Pre-rendering (SSG)

What is pre-rendering?

Pre-rendering means to render the HTML of all our pages at build-time.

Normally, the HTML of a page is rendered at request-time (when the user navigates to that page) but, if we using pre-rendering, the HTML of the page is rendered at build-time instead.

When using pre-rendering, we don't need a Node.js server: our app consists only of static assets (HTML, JS, CSS, images, ...) and we can deploy these static assets to a so-called "static host" such as GitHub Pages, Cloudflare Pages, or Netlify.

If we don't use pre-rendering, then we need a Node.js production server (or a Node.js-like environement such as Cloudflare Workers or Vercel) in order to be able to dynamically render our pages' HTML at request-time.

Tools that pre-render pages are commonly called Static-Site Generators (SSG).

How to pre-render

To pre-render our pages, we use the CLI command $ vite-plugin-ssr prerender after having run $ vite build.

  • npm: $ npx vite build && npx vite build --ssr && npx vite-plugin-ssr prerender.
  • Yarn: $ yarn vite build && yarn vite build --ssr && yarn vite-plugin-ssr prerender.

The generated static assets are then available at dist/client/.

For a page with a parameterized route (e.g. /movie/:movieId), we have to use the prerender() hook in order to provide the list of URLs that are to be pre-rendered.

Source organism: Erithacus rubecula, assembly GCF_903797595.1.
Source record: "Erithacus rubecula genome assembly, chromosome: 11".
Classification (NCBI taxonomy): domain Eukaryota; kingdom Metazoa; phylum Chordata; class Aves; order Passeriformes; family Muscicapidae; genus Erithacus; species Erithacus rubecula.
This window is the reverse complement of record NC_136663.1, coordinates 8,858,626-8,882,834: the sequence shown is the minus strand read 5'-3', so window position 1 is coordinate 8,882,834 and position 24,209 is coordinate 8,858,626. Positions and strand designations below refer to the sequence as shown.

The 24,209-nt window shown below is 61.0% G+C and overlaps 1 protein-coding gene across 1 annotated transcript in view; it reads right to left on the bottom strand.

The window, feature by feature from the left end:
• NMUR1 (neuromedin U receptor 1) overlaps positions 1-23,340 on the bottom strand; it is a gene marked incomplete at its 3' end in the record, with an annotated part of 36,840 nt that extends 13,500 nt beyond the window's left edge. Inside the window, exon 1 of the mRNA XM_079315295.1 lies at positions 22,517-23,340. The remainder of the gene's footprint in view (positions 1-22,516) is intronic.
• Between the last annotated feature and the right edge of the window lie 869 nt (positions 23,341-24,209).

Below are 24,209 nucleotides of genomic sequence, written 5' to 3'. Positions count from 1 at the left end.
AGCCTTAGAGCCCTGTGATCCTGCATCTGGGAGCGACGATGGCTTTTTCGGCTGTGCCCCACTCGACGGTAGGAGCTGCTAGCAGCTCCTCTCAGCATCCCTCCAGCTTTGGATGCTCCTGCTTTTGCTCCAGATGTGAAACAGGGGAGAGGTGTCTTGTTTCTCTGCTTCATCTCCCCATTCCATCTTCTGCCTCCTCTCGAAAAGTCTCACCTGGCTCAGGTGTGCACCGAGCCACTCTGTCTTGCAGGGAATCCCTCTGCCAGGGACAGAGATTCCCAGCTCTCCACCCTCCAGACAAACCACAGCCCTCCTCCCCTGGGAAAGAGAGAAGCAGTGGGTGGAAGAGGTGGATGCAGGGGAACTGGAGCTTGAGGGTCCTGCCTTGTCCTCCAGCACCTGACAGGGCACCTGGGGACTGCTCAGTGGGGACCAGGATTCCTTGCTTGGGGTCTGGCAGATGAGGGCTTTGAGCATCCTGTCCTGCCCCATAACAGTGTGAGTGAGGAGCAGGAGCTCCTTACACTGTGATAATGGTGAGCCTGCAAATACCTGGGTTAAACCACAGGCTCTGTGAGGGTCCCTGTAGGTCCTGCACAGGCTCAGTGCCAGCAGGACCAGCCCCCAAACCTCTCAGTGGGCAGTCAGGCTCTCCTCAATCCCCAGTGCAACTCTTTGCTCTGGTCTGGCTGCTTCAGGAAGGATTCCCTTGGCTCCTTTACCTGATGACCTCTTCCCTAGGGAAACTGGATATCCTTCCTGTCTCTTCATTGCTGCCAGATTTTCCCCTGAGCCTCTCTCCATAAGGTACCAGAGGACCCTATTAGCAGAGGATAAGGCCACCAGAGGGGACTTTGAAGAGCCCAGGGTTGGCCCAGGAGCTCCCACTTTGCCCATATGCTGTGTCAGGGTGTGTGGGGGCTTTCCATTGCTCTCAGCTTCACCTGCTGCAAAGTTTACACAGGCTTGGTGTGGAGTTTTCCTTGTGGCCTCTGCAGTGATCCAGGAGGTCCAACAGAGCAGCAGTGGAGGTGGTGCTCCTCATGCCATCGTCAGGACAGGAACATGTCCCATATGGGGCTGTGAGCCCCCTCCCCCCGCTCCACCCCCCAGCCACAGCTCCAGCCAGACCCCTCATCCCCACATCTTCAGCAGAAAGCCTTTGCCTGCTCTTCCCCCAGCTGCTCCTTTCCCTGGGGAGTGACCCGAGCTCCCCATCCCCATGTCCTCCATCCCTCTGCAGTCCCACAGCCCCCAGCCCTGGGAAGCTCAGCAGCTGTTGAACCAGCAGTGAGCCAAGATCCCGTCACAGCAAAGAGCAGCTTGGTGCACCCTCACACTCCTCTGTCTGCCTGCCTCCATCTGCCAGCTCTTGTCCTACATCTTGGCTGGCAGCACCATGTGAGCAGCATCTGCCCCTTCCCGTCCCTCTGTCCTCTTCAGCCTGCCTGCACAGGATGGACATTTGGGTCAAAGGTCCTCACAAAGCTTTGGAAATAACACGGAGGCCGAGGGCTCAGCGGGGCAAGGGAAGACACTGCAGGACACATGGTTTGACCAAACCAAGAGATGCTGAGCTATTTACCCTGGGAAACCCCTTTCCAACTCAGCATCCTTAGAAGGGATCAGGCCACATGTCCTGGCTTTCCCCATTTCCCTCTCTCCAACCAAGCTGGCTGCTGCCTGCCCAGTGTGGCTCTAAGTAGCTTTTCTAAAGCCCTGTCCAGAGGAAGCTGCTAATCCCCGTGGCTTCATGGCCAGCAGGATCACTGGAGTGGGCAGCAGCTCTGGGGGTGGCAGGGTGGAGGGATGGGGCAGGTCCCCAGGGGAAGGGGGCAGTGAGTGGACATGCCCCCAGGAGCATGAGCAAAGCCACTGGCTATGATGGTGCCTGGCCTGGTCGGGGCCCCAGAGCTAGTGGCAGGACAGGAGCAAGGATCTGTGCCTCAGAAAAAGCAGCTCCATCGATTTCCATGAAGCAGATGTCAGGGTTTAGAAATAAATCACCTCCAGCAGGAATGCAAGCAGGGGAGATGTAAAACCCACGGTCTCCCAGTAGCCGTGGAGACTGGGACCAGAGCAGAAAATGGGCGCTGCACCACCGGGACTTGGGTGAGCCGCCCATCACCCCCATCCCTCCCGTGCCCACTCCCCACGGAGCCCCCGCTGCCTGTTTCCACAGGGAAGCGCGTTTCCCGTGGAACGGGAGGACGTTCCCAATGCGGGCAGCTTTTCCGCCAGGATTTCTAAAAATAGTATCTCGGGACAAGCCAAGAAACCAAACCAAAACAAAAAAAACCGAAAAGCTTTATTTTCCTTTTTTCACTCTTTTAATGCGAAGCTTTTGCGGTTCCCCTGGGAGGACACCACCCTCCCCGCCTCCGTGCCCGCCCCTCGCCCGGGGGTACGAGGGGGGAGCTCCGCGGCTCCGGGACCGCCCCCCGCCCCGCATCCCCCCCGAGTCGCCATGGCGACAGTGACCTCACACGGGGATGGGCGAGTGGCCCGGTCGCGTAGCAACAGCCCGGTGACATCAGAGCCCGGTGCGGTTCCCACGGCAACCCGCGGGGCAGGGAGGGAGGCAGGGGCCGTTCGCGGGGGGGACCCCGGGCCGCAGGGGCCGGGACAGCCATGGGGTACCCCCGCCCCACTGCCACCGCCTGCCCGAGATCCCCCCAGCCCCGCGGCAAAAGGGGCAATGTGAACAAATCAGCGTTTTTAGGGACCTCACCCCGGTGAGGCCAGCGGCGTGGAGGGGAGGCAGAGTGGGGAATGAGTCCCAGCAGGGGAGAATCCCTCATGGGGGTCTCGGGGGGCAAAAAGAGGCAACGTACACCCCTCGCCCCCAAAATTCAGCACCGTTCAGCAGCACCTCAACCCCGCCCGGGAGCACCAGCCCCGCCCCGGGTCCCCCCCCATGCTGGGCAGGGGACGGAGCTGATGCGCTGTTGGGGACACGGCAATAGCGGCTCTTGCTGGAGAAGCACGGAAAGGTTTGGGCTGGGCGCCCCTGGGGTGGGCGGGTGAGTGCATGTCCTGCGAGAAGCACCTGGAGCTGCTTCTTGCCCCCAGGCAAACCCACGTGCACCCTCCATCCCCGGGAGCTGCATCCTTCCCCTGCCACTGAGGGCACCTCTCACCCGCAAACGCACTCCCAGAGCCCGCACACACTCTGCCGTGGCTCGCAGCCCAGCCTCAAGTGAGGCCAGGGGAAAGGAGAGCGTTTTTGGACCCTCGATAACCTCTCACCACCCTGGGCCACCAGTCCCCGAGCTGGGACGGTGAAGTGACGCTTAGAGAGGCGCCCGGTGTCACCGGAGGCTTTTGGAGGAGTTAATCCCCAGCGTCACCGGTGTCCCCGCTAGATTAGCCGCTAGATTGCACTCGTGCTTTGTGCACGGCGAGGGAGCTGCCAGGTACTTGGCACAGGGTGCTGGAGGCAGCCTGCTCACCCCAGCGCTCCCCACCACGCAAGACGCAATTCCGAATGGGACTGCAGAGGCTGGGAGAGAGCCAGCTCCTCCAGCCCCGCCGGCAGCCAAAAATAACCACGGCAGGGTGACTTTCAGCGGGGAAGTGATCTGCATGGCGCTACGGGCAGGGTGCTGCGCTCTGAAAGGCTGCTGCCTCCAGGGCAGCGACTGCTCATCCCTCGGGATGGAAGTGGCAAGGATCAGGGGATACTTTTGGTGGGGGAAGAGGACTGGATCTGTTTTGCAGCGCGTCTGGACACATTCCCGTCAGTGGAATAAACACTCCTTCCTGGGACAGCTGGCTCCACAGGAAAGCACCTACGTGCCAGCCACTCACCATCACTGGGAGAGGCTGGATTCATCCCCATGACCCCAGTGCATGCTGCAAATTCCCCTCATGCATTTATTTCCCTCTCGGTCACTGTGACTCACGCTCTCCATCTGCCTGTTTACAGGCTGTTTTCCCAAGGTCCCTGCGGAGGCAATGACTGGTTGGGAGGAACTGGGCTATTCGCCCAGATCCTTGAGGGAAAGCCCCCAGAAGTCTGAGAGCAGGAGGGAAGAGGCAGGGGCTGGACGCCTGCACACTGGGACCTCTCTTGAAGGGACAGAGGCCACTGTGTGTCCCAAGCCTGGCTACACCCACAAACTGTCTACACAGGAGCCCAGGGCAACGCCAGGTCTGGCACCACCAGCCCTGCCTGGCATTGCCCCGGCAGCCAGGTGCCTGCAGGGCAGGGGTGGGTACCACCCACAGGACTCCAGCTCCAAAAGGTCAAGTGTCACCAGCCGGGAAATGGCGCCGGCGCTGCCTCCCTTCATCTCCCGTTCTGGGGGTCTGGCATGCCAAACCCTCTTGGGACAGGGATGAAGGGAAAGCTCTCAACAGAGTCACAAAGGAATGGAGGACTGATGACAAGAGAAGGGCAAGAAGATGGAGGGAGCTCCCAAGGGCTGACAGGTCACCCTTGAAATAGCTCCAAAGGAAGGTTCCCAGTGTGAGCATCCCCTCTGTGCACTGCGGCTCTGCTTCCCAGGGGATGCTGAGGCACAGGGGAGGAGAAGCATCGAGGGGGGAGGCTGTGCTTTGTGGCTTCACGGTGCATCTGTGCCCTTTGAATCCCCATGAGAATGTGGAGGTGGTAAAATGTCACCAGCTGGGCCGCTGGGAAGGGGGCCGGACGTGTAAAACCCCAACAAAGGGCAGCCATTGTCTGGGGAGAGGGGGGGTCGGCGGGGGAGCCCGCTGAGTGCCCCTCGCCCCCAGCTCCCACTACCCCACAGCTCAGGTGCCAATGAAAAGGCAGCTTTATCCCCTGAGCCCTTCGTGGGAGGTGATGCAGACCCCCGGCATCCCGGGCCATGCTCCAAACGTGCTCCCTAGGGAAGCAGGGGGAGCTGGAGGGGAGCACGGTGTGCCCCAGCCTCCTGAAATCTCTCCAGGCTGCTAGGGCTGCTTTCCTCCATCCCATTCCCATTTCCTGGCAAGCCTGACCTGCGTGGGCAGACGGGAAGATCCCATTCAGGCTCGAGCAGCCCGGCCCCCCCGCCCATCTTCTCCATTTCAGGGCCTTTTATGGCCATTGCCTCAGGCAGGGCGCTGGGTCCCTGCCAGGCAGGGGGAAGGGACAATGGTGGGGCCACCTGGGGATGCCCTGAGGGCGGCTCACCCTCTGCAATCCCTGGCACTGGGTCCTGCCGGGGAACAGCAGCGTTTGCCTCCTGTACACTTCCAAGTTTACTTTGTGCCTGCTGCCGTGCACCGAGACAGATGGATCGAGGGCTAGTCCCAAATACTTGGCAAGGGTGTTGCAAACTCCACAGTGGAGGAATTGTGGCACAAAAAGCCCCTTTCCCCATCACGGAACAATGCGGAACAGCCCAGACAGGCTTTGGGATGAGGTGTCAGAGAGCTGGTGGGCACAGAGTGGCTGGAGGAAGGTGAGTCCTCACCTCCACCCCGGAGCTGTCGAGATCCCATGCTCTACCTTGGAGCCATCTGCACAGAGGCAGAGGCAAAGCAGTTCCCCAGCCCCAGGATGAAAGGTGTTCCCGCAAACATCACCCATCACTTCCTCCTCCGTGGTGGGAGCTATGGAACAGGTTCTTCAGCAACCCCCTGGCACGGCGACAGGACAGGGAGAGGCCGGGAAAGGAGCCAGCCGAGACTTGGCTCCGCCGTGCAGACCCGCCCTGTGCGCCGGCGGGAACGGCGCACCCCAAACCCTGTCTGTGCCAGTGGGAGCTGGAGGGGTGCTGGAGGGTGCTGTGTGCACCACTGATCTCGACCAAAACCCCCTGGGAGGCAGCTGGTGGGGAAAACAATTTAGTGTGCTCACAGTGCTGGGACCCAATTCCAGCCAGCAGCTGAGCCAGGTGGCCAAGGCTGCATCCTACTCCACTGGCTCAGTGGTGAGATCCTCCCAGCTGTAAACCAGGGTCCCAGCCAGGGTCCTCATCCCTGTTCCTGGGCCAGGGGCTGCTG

We can also use the prerender() hook to accelerate the pre-rendering build step.

React Example:

Vue Example:

Partial pre-rendering

By default the command $ vite-plugin-ssr prerender pre-renders all our pages. To pre-render only some pages, we can use the partial option and .page.server.js#doNotPrerender

SSG vs SSR

The only difference between using $ vite-plugin-ssr prerender (SSG) and using renderPage() (SSR) is when the HTML of pages are rendered:

  • SSG: our pages' HTML are rendered at build-time (when we call the $ vite-plugin-ssr prerender command)
  • SSR: our pages' HTML are rendered at request-time (when the user goes to our website and renderPage() is called)

Client-side code is loaded & executed in the user's browser and is therefore always executed at request-time.

Should I pre-render?

We should use pre-rendering whenever we can. Because pre-rendering removes the need for a Node.js server which makes deployment an order of magnitude easier. It's also more performant as HTML isn't re-generated on every request.

The problem is that pre-rendering cannot be used for every kind of website. So the question of whether to use pre-rendering boils down to: can I use pre-rendering?

Pre-rendering cannot be used for websites that have highly dynamic content. For example, a social site such as Hacker News or Reddit has highly dynamic content: the content changes every time a user posts a new link or writes a new comment. We cannot use pre-rendering because with pre-rendering the HTML is stuck at build-time and we cannot re-build the entire website every time there is new content.

Pre-rendering works for websites with content that changes only occasionally, such as a few times a day. For example, https://vite-plugin-ssr.com is updated only occasionally, and the entire https://vite-plugin-ssr.com website can be re-build every time the vite-plugin-ssr maintainers change its content. Pre-rendering enables the deployment of https://vite-plugin-ssr.com to GitHub Pages which is an order of magnitude easier (and more performant) than using a Node.js production server.